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Conflict and Violence
13 May 2019

Sexual Violence: A New Weapon of War

Empirical evidence contradicts the common sense that conflict-related sexual violence is ubiquitous.

Horrifying stories of sexual violence perpetrated in the context of armed conflict have become ubiquitous. The issue first burst on the international agenda with the rape camps reported from Bosnia in the 1990s. Infamous reports of sexual exploitation and abuse from UN peacekeepers trailed these stories of systematic rape. Reliable statistics of the extent of such violence and abuse are difficult to establish. However, neither issue has gone away, and there is a sense that sexual violence in conflict has become a standard repertoire of warfare. Sexual violence against women and girls in Yemen, South Sudan, and Iraq, Yazidi women in Northern Iraq, and Rohingya women and girls fleeing the Myanmar military all seem to point to the new normality of such practices. Increasing evidence shows that sexual violence targets also men, and there have been reports of significant levels of such violence in the Democratic Republic of Congo (DRC), Syria, Sri Lanka, Peru, and Bosnia. Sexual violence against men differs in form (e.g. it includes castration in addition to rape, forced prostitution and other violations women experience), and it is more often perpetrated in situations of detention (such as for example at Abu Ghraib). 

Whether or not sexual violence is effective as a strategy of war, it has clear effects on its victims. The psychological costs are immeasurable as it demolishes a basic sense of security; for men it often in addition puts in question their masculinity. Costs to communities include the destruction of trust and social cohesion. Moreover, groups that are selectively targeted may decide to leave an area rather than risk becoming the victims of violations. 

International policies affirm the weapon-of-war character of sexual violence. It was recognised as a war crime and a crime against humanity in the statutes of the International Criminal Court in 2002. Moreover, in a series of resolutions since 2008, the UN Security Council has condemned the practice and sought measures to counteract it, including the deployment of Women’s Protection Advisors in its peacekeeping missions, the appointment of a Special Representative of the Secretary-General on Sexual Violence in Conflict, and the creation of UN Action, a programme to prevent and respond to conflict-related sexual violence. But there is concern that the new visibility lent by this normative framework to sexual violence also has inadvertently normalised it as a standard weapon of war. 

Yet, empirical evidence contradicts the common sense that conflict-related sexual violence is ubiquitous. Research shows that there are significant variations in its prevalence and is beginning to discern some patterns. Some suggest that sexual violence may be more common in ethnic conflicts such as that in the former Yugoslavia, where it supported a genocidal agenda. However, in other ethnic conflicts, such as the one in Sierra Leone, such violence was rampant but did not involve specific ethnic targeting, contradicting the idea that it was a strategic instrument of genocide. One explanation is that gang rapes there may have served as a means of socialising militia members. Indeed, there is evidence that such rapes are more common in militias that forcibly recruit their members, often young boys. In contrast, sexual violence is less common among leftist insurgents, as was the case in El Salvador and Peru; and although there are documented cases of such violence in the Revolutionary Armed Forces of Colombia (FARC), these are far outstripped by the level of sexual violence perpetrated by the paramilitaries.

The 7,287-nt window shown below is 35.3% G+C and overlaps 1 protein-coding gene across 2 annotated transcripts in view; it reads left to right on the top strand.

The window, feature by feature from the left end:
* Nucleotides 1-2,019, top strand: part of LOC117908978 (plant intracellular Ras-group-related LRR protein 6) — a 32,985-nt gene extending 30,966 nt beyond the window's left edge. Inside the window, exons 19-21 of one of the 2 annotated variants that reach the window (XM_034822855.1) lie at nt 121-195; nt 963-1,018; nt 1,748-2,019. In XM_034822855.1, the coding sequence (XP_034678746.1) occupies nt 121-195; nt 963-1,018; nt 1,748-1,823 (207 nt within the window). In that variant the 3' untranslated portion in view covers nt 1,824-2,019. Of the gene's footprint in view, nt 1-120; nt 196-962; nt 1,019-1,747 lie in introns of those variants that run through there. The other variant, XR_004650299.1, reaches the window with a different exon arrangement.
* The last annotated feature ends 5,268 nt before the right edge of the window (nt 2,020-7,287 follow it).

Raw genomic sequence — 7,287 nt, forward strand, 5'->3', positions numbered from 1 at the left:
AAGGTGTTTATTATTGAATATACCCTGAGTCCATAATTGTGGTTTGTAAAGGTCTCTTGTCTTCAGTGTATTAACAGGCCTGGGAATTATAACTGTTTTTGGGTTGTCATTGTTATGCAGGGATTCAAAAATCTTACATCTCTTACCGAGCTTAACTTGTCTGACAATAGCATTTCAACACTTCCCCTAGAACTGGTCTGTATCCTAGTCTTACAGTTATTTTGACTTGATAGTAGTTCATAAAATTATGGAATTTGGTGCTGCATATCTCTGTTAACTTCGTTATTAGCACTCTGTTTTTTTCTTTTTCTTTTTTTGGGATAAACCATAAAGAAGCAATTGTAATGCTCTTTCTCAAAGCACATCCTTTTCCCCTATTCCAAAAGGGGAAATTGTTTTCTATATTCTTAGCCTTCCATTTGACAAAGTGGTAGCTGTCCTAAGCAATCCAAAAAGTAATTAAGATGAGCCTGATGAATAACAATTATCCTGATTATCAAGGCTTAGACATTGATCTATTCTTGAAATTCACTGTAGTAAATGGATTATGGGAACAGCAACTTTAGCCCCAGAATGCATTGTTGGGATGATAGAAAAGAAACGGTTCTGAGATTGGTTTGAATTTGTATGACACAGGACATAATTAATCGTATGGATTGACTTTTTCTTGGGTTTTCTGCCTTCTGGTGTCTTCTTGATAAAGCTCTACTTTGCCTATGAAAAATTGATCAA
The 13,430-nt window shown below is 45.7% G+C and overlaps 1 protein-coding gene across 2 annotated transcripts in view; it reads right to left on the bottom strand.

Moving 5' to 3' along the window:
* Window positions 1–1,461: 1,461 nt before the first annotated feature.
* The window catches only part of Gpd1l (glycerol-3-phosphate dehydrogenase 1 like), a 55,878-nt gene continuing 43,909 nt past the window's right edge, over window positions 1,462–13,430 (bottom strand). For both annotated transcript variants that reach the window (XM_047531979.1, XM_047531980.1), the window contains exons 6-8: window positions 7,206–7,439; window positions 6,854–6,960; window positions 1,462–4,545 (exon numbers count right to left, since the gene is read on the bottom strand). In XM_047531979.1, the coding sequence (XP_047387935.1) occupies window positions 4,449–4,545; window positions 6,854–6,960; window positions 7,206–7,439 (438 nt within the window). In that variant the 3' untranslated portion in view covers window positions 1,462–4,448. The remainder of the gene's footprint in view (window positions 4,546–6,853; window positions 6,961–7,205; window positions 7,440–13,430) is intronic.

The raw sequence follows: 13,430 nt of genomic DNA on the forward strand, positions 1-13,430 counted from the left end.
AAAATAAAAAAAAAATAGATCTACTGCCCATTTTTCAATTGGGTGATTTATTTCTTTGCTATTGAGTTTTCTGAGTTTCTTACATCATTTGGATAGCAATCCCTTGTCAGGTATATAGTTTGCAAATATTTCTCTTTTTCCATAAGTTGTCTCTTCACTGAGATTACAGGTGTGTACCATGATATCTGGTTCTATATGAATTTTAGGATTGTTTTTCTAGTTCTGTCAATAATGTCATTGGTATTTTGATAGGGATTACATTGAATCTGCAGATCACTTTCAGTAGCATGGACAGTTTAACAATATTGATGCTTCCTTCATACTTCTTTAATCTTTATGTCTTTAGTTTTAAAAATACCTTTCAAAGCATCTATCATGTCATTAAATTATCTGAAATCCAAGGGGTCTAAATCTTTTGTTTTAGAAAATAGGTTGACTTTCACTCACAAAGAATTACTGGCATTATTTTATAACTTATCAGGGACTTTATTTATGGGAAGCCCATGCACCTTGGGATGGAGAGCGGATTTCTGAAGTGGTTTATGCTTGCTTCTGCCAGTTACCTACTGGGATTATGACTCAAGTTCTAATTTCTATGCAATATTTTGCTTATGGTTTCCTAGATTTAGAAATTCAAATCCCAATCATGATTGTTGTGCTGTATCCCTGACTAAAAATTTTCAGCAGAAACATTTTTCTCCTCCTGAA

Framing sexual violence as a weapon of war has served to mobilise governments and the UN but it is also problematic because it assumes that warring groups obey a hierarchy of command where soldiers follow orders to rape. Studies show that this is not always the case, and there are considerable problems of command and control in undisciplined armed groups. More typically, armed groups provide a permissive environment. Indeed, research with perpetrators in the DRC shows them complaining that they often go without pay and thus cannot either buy sex or marry and therefore feel that rape is justified. Orders from command play less of a role in this than expectations of masculinity and a sense of male entitlement.

Framing sexual violence as a weapon of war is also problematic because it draws an artificial line between such violence perpetrated in war and outside war. Against this, some feminists have argued that sexual violence itself needs to be considered an act of political violence enabled by patriarchal structures, institutions, and values. They worry that establishing conflict-related sexual violence as something qualitatively different from sexual violence more broadly disregards the conditions that make it possible. It is indeed difficult to think of societies rent by sexual violence as peaceful. Conversely, definitions of war based purely on battle deaths ignore the experiences of women, as sexual violence often continues long after the guns have been silenced. 

Framing conflict-related sexual violence as strategic and thus different from such violence outside armed conflict problematically obscures that “peace” typically is built on a patriarchal bargain. The new visibility of sexual violence may therefore lead us to begin to question the distinction between war and peace and recognise the pervasive harm done to populations gendered “other” in the wars that constitute their everyday lives. 
 

Photo credit: Isaac Billy/UN photo